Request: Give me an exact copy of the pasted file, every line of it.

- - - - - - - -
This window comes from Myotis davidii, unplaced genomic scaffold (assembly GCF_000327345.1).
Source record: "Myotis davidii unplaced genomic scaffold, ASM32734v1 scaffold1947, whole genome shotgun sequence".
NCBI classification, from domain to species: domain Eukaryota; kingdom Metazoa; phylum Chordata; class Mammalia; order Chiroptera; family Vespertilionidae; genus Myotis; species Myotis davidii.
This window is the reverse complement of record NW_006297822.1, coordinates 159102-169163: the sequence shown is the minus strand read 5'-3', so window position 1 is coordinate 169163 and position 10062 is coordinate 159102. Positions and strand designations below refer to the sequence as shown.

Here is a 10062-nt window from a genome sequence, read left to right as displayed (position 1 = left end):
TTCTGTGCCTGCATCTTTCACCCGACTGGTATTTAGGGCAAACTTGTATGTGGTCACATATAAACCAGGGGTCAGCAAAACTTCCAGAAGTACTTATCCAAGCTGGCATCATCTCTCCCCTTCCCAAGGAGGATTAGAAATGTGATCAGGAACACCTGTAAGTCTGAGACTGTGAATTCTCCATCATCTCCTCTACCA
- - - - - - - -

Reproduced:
This window comes from Myotis davidii, unplaced genomic scaffold (assembly GCF_000327345.1).
Source record: "Myotis davidii unplaced genomic scaffold, ASM32734v1 scaffold1947, whole genome shotgun sequence".
NCBI classification, from domain to species: domain Eukaryota; kingdom Metazoa; phylum Chordata; class Mammalia; order Chiroptera; family Vespertilionidae; genus Myotis; species Myotis davidii.
This window is the reverse complement of record NW_006297822.1, coordinates 159102-169163: the sequence shown is the minus strand read 5'-3', so window position 1 is coordinate 169163 and position 10062 is coordinate 159102. Positions and strand designations below refer to the sequence as shown.

Here is a 10062-nt window from a genome sequence, read left to right as displayed (position 1 = left end):
TTCTGTGCCTGCATCTTTCACCCGACTGGTATTTAGGGCAAACTTGTATGTGGTCACATATAAACCAGGGGTCAGCAAAACTTCCAGAAGTACTTATCCAAGCTGGCATCATCTCTCCCCTTCCCAAGGAGGATTAGAAATGTGATCAGGAACACCTGTAAGTCTGAGACTGTGAATTCTCCATCATCTCCTCTACCA